Chiefs Todd Haley
OK, the time for excuses is over. Haley has proven coordinators he can trust in Charlie Weis and Romeo Crennel. That will enable Haley, in his second year, to delegate authority and not have to micro-manage every detail. The Chiefs have two drafts and two off-seasons of free agency to find their "Right 53." And best of all, they have a favorable schedule that includes just three playoff teams from last year — San Diego (twice), Indianapolis and Arizona — so 8-8 is not too much to ask.
FIVE ROOKIES WHO WILL MAKE NOISE
Falcons OLB Sean Weatherspoon
It's never quiet when the former Missouri star is around. The loquacious Weatherspoon has the athletic ability and versatility to stay on the field on all four downs. He's a tackle machine capable of making the big play — 10.5 percent of his tackles at Missouri came from behind the line of scrimmage. He also returned two interceptions for touchdowns, and he blocked a punt on his first play as a Tiger.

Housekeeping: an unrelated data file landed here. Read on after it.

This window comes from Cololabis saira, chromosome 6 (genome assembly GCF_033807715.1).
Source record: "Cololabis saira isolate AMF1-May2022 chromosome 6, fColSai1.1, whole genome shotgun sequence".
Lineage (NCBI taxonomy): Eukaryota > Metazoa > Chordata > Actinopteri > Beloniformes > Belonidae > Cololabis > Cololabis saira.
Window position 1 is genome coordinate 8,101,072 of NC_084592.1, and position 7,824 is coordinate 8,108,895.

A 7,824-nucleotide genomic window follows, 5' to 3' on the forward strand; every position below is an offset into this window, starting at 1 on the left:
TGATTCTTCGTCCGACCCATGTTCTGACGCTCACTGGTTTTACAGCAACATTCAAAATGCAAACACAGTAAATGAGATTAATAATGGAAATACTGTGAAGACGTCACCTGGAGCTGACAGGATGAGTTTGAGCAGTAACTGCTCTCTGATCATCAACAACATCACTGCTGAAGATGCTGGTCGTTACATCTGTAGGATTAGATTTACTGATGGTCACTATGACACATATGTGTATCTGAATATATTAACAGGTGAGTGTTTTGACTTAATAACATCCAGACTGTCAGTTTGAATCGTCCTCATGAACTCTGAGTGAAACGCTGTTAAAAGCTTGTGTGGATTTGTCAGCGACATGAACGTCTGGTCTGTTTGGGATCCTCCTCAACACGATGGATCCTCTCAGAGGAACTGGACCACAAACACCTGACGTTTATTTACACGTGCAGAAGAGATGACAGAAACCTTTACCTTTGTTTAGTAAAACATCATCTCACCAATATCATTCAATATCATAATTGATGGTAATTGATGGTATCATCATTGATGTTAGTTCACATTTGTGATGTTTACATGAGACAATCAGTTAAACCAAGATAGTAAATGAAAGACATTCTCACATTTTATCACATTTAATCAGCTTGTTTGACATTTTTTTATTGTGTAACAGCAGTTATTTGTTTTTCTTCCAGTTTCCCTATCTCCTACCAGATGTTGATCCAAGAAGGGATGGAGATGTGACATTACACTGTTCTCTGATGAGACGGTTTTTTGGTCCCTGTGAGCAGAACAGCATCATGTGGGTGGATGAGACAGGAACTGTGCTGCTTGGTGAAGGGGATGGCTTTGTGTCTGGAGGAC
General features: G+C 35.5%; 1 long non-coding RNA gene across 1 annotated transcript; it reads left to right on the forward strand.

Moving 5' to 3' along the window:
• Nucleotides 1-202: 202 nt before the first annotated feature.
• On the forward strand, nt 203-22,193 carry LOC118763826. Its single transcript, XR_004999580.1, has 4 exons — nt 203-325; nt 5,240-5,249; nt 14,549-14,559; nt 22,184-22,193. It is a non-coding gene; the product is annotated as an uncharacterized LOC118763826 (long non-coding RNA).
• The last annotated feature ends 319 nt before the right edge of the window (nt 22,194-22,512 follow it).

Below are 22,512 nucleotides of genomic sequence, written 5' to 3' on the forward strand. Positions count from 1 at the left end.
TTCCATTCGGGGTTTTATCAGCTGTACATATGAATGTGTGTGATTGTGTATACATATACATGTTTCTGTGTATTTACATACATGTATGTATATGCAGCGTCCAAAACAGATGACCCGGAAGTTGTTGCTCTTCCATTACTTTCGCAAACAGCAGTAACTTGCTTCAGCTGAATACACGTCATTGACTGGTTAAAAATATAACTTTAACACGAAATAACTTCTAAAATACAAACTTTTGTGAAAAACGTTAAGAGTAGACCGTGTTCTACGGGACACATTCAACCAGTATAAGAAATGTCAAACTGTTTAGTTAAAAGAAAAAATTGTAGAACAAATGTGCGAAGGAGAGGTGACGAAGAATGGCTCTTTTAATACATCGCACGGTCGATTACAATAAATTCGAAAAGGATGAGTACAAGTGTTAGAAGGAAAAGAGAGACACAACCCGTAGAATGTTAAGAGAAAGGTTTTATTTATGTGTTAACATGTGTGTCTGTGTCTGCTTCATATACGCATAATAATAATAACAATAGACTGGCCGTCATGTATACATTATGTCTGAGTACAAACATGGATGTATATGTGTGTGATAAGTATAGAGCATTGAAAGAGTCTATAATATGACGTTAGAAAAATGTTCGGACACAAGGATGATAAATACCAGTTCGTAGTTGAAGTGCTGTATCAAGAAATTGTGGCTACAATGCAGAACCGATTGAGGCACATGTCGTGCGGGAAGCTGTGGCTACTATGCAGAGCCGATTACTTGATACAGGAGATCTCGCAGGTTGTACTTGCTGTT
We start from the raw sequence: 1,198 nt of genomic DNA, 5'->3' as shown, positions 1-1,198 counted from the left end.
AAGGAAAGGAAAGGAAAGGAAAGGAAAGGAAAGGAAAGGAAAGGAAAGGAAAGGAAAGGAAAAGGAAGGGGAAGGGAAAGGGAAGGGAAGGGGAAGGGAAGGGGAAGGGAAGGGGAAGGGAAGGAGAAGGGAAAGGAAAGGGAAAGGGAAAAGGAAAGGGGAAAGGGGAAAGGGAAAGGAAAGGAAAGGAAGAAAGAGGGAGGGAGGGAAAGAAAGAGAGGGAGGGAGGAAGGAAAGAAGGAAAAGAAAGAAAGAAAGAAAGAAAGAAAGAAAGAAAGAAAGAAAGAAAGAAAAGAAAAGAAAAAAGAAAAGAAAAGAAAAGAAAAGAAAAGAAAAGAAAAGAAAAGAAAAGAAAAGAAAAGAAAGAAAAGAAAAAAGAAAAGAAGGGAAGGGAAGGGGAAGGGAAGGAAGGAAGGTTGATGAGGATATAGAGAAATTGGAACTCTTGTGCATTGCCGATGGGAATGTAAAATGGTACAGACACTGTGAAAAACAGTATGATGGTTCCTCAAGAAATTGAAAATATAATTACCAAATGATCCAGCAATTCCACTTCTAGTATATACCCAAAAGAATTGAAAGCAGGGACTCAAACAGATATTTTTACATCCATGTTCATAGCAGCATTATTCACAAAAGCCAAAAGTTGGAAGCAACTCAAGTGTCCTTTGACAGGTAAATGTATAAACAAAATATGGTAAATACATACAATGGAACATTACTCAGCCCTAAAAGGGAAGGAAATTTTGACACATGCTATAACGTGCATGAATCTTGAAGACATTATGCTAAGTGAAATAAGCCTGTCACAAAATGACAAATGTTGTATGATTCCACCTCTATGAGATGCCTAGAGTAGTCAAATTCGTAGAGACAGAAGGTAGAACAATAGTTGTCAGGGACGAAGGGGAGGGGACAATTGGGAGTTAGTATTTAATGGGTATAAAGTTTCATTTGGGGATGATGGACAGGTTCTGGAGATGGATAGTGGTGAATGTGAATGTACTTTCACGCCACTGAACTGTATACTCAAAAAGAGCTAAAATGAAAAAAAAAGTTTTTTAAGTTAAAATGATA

Lions RB Jahvid Best
All of the attention has been on defensive tackle Ndamukong Suh, but the speedy Best can be a difference-maker along the lines of a Chris Johnson in Tennessee. Best is a threat to go the distance every time he touches the ball. He had 34 career runs of 20-plus yards in his three years at Cal, including 11 of 60 yards or more and four of 80 yards plus.
Chiefs WR Dexter McCluster
Sometimes he's a running back. Sometimes he's a slot or wide receiver. And always, he's a playmaker. McCluster kept running out of his shoes in training camp, and the Chiefs hope he can be a matchup problem for defenses with too much quickness for linebackers to cover and too much speed for safeties.
Raiders MLB Rolando McClain
The Butkus Award winner can be a cornerstone of a rebuilt Raiders defense. McClain not only can stuff the run inside and chase down runners from behind on sweeps, he deflected four passes, intercepted two passes and had 14 quarterback pressures and four sacks last season for national champion Alabama.
Jets CB Kyle Wilson
The Jets must have had an inkling about Darrelle Revis' holdout when they not only traded for Antonio Cromartie but took Wilson with their first-round pick. Wilson, inserted in Revis' starting spot at the beginning of the pre-season, was a lockdown corner at Boise State, starting the last 45 games for two undefeated teams. He intercepted 11 passes for 139 yards in returns (12.6 avg.) with two TDs in his college career, and he was a dangerous punt returner, including two for TDs of 90 and 79 yards.